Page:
Derrick Ward will start in his place, with Ben Tate expected to also see significant work. Steve Slaton is also active.

The inactive lists for both teams:

If Arian Foster can’t play Sunday against the Texans, Gary Kubiak confirmed Derrick Ward will start and Ben Tate will get mixed into the backfield. Even Steve Slaton should see some action.

I’m on record saying they should be conservative, sit Foster and pound the Colts with heavy doses of Ward and Tate.

Gary Kubiak articulated the big difference between the two in a talk with Houston reporters Friday.

“Ward is very smart,” Kubiak said. “He has excellent pass protection as far as the things you’ve got to pick up in this league to be a three-down back. He’s a big guy, he’s tough to tackle. He’s always moving forward with the ball. I like guys like that with our scheme.

“Tate’s more of a big-play person, [he’s] got speed, those type of things, has the ability out in the open field to possibly have some big runs. That’s probably where they’re a little different from that standpoint.”

Ward compared the Texans’ backfield depth to the group he was part of when he was with the Giants.

“It’s almost exactly the same,” he said. “When I was in New York, we had me, Brandon Jacobs, Ahmad Bradshaw, Reuben Droughns, proven guys that have played in this league. Here you have me, Arian, Steve, all 1,000-yard rushers. Then you have the young guy, Ben Tate, coming in lighting up some things. It’s going to be a fun year to see how they use us all.”

Once Foster’s back to full strength, he’s going to get the lion’s share of the carries. If the Texans start him Sunday, I’ll be tempted to feel like the team is pressing even before kickoff.

Final Word: AFC South

September, 9, 2011
NFC Final Word: East | West | North | South AFC: East | West | North | South

Five nuggets of knowledge about Week 1:

[+] EnlargeLuke McCown
Howard Smith/US PresswireLuke McCown has completed 59.2 percent of his passes over his career.
Don’t overrate David Garrard. A lot of people seem to think that the Jaguars' cutting Garrard makes them a less dangerous team. I assure you, they are not thinking that way. They will be the same run-heavy offense. The Jaguars, who play host to Tennessee on Sunday, will look to an upgraded defense to be physical and bottle up Chris Johnson. And they expect a crisper performance from Luke McCown than they would have had from Garrard, who struggled throughout the preseason. If McCown doesn’t have a good day, let’s hold the talk that makes it sound as though Garrard would have played like Johnny Unitas.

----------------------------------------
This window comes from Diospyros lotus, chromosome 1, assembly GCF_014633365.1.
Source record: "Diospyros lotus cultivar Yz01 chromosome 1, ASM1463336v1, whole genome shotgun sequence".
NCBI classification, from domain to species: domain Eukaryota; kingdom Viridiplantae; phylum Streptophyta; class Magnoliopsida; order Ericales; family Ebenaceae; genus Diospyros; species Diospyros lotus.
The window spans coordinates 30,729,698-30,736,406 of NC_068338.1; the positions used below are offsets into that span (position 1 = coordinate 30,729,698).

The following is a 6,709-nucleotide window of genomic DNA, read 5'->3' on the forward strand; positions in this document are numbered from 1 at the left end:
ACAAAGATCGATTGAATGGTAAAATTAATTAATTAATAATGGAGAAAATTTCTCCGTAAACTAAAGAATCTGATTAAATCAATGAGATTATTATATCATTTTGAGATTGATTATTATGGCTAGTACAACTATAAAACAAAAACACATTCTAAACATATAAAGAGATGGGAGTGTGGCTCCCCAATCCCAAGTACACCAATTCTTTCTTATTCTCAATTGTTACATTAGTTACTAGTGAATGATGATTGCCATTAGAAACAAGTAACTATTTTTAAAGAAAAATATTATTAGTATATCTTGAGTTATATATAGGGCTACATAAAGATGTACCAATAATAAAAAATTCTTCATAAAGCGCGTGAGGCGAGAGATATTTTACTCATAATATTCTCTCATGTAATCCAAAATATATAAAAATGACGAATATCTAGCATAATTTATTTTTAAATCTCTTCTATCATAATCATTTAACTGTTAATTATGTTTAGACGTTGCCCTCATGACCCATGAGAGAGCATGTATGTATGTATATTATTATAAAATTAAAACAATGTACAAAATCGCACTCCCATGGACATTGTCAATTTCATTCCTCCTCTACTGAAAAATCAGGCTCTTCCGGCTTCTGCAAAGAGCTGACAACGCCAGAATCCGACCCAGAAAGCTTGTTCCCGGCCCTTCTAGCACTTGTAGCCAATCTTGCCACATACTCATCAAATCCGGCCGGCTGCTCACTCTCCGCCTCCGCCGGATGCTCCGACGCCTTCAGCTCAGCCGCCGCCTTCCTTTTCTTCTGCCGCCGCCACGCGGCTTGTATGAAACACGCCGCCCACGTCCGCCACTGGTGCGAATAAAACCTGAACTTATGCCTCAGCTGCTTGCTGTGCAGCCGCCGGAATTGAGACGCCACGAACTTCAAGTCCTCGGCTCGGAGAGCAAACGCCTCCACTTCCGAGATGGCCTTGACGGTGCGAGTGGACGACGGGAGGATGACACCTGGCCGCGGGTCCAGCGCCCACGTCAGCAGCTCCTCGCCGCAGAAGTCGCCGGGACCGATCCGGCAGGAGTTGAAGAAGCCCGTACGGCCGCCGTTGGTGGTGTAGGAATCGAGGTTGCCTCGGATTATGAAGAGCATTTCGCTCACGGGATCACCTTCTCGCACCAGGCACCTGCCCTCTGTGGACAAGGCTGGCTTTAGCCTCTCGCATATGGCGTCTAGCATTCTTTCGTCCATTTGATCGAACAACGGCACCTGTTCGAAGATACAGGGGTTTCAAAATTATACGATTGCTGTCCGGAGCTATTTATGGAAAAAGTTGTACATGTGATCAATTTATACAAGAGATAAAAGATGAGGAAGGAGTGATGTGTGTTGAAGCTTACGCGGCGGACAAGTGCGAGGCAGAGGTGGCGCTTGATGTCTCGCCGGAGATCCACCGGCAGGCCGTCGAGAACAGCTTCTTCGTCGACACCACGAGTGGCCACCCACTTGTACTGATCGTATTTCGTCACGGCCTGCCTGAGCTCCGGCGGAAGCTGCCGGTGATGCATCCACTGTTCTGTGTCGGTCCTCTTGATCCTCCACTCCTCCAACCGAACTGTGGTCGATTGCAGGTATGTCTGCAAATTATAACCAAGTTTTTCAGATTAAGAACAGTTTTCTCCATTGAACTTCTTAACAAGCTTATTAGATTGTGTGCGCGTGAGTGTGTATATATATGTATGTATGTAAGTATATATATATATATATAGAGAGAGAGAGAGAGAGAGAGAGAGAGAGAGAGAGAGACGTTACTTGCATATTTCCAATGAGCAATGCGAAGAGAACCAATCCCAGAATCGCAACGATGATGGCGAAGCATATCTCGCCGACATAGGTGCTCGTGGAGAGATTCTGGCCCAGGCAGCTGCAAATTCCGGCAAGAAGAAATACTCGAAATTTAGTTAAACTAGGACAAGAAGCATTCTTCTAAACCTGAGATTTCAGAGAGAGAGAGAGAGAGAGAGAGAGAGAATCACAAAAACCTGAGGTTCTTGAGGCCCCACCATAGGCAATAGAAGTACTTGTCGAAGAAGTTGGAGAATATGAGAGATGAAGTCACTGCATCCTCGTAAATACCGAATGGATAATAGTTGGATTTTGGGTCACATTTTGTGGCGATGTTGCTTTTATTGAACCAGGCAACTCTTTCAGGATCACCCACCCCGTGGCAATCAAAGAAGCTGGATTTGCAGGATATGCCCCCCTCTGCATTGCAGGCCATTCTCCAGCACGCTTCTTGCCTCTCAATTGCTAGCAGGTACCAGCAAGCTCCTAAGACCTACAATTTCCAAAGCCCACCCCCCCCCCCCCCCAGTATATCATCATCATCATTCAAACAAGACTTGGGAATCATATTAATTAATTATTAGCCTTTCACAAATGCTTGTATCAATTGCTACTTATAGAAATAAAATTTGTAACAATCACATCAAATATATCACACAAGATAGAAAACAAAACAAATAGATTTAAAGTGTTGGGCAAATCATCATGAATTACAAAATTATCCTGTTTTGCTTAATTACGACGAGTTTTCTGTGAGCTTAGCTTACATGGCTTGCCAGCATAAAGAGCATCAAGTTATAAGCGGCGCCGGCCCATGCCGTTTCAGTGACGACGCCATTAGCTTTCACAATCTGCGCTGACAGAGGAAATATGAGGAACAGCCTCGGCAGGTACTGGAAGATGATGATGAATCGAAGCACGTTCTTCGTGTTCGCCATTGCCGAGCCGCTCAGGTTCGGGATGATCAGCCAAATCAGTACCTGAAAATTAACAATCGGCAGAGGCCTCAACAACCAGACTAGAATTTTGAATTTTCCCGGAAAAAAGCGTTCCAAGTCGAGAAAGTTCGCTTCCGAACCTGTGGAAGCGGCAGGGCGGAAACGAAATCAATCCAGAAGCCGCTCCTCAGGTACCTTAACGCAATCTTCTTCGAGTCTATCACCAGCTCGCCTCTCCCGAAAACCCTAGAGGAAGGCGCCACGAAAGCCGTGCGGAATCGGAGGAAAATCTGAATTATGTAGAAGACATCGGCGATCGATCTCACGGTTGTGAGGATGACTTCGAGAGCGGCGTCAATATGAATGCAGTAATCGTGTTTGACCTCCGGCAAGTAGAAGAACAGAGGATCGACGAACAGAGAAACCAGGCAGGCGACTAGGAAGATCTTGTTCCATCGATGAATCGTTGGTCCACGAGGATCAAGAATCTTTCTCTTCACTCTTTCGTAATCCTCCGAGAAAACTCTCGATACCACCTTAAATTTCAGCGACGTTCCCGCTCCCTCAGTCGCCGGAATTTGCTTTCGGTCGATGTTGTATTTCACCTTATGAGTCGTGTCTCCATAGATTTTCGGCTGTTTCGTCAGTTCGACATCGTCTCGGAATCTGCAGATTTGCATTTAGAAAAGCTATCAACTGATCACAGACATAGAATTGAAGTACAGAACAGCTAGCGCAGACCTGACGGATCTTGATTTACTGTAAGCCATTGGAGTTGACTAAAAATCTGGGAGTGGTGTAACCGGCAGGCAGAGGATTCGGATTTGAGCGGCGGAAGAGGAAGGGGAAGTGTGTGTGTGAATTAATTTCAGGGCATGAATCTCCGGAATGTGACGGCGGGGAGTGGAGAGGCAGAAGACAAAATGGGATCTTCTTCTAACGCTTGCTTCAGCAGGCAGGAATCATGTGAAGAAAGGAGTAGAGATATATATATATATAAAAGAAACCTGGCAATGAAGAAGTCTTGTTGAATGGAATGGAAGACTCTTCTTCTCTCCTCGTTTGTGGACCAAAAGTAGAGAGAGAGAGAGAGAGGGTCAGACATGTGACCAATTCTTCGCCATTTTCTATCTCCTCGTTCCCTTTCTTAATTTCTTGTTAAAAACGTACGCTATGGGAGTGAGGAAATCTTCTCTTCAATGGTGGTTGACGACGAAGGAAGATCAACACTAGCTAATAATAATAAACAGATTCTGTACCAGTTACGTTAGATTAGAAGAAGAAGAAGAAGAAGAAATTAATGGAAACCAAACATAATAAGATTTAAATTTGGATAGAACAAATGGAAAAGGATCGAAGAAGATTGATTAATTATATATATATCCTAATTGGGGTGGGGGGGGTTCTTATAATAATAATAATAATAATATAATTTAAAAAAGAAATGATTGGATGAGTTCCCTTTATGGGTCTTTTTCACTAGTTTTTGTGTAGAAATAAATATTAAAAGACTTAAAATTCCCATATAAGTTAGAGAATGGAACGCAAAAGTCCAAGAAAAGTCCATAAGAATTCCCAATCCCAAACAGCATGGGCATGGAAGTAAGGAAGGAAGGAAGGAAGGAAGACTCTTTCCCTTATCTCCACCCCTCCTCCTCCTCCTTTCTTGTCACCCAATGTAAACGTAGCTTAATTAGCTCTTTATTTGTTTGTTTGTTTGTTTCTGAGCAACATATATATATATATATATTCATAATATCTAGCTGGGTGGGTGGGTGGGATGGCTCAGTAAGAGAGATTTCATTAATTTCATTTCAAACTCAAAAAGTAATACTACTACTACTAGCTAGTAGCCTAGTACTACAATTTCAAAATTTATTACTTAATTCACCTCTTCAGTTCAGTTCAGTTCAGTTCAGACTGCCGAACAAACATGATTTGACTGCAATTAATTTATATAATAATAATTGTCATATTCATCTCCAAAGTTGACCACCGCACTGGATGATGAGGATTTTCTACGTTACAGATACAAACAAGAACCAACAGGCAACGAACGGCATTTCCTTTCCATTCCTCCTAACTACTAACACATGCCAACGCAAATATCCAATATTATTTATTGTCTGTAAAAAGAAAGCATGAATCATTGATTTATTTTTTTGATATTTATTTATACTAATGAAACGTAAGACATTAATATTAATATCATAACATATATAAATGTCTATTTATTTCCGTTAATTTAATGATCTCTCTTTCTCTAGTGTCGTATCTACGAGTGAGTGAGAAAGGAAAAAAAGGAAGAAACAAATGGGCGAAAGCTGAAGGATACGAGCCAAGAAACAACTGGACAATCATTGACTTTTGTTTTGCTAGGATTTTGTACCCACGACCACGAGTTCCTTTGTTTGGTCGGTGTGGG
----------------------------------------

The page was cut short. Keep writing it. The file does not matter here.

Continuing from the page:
Can the Texans' running backs help out blocking? Their underrated offensive line has its hands full against the Colts' pass rush, which features Dwight Freeney and Robert Mathis. But if Arian Foster is out or limited, the team could lean more on Derrick Ward for his experience than on Ben Tate for his potential. Tate ran great in the preseason, but can he take on a defender determined to bring down Matt Schaub?

Unproven pass rushes in Jacksonville. The Jaguars still haven’t solved their pass-rush issues. Aaron Kampman is back from knee surgery and Matt Roth is a solid addition. We know their middle guys can get push, but who’s going to make Matt Hasselbeck uncomfortable? Same goes for the Titans. Derrick Morgan is out, so Malcolm Sheppard will be in the mix at end behind William Hayes, Jason Jones (who's been hurt) and Dave Ball. They’re working with a more disciplined scheme to be sure they stop the run, but can those guys bother McCown working more technique than speed?

Spotlight on Kerry Collins. The whole football world is watching to see what the Colts look like without Peyton Manning. We’ve talked a lot about Collins' protection and how he’s picked up the system. But what kind of feel has he developed for his targets? Reggie Wayne, Dallas Clark, Austin Collie and Joseph Addai make up a very reliable quartet that knows how to be in the right spots and get open. Collins didn’t have a crew like that during his time with the Titans. Does he have a feel for the talent?

Unveiling the 3-4. Wade Phillips is a master at turning around defenses, but he’s had a shorter time frame with this new group. Surely there are elements of what the Texans will do that they did not show in the preseason. Phillips’ defenses have fared great against Collins. As the Texans look to extend that streak of success, end Antonio Smith could be a big factor. He’ll probably be working against Joe Reitz and Jeff Saturday.